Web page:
February 13, 1863 broke like spring day in these parts of Texas. The morning was cool, windy and brooding as large heaps of clouds gathered in a line in the southeast and mounted into a thunderstorm. The wind whipped violently for nearly half an hour bringing down several broken old oak trees. For a time it seemed to rain small branches and bunches of leaves. It also whipped up a torrent of dust and debris that obscured pretty much everything, then it tried to wash it all away in a thunder clapping rain that you could do little about except seek shelter wherever you could to wait it out.
Ms. Debby McLaughlin was about her daily duties at the family farm. It was a hardscrabble existence on the edges of prosperity. The war had caused most the young men to go off in search of honor and glory. However, this left the hard work to the women who did their best but were rarely able to make much headway against the changeable weather and the hard rock strong soil. Nevertheless, they did their best to hold hearth and home together knowing that sometime hopefully soon, their loved ones would return once victory might be had against the damnable Yankee invaders.
The sudden storm not only brought some much-needed rain but it obscured the advance of the remnants of the NY 13th infantry company A. Capt. Whiteside had made an orderly withdrawal with the bulk of his troops, after recovering the wounded and was well back up the San Jacinto river toward Indianola when the storm hit. The brigade had been sorely battered at the Battle of Groveton earlier in the week and although the main body was well south of the farm, several stragglers and deserters were unceremoniously bringing up the rear. Moreover, they brought pestilence with them as they were pillaging and burning farms as they retreated toward Indianola.
The Federal Navy had captured Indianola in early January. The Federals were foraging north and west in order to acquire foodstuffs for their troops. Like locust, they stripped the land leaving little in their wake but worthless chits to be redeemed at the Federal encampment for greenbacks, which could not be spent in Texas. They were unrelenting in their forage. They left little or nothing to sustain the farmers or their families through the rest of the year until the crops could be brought in. They stripped the gardens bare and emptied every root cellar they encountered. They rounded up large heards of livestock, including milk cows intended for our babies and sent them back to their camp for slaughter. These were hard times and there was little to be done as the home guard, made up mostly of aged veterans of the Texas Revolution against Mexico were few and were spread thinly across several counties.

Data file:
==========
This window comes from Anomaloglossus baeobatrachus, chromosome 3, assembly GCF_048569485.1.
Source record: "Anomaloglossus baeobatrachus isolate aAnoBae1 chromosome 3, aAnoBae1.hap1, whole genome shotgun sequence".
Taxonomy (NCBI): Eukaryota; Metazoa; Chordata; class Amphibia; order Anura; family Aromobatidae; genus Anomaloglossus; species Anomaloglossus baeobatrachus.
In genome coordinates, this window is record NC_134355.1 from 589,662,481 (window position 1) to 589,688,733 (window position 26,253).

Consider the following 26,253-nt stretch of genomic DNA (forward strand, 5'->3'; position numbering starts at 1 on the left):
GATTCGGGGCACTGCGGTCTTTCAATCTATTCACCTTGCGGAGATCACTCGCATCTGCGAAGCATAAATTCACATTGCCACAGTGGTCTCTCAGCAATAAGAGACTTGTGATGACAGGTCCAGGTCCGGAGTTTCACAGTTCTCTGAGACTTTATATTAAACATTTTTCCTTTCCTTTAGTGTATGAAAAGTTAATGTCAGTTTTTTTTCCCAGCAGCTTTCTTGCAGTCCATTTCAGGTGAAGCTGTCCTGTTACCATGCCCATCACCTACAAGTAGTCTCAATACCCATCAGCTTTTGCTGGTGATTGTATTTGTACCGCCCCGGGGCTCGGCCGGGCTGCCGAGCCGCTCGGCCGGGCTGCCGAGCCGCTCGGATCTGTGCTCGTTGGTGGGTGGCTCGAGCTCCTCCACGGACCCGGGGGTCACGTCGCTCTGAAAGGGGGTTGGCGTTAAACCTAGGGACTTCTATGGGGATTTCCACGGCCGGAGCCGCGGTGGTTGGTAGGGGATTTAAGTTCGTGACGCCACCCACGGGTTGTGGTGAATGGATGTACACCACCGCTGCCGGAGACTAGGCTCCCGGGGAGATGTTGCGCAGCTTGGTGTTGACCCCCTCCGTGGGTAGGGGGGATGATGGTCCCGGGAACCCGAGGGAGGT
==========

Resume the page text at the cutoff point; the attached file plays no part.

This morning the stragglers decided to make their move on the farm under cover of the storm. As the weather slackened a bit, they burst out of the woods confronting the right honorable Judge Cagle who happened to be returning from the barn after checking on the livestock. At the same time, Grannie Mc Laughlin was busy shooing the scattered chickens back into the hen house. Just as the Judge managed to get Grannie back into the cabin three bedraggled blue bellies quickly surrounded the judge who could do little but stand startled in the wind and dust. SSgt Tomson shortly sauntered into the opening and demanded to know whom he was in charge. The judge, accustomed to treatment that is more gentlemanly took immediate offence to Lincoln’s Boys much to the surprise of SSgt Tomson. After a few disquieting silent moments SSgt Tomson informed the Judge that this farm was under the protection of the Federal troops and that he was obligated to provide whatever forage they saw fit to take. The judge had little patience for such impudence and unceremoniously drew his pistol and shot Sgt. Tomson dead where he stood. The shock of the moment allowed him to make his way to the porch of the cabin before the remaining troops could react. Having done so, one shot him squarely in the back sending him tumbling off the steps and crumpled writhing in pain wounded of the ground. At this moment Missy sprang from the door to cover her husband. The blue bellies not understanding such adoring love moved to bayonet her. However, this was not to be as Ms Debby and her contraband appeared at the cabin door. Ms Debby wheeled a double-barreled shotgun and let loose with double-aught buckshot from both barrels sending one Yankee to the ground and the remaining boy hightailing it back the way they came.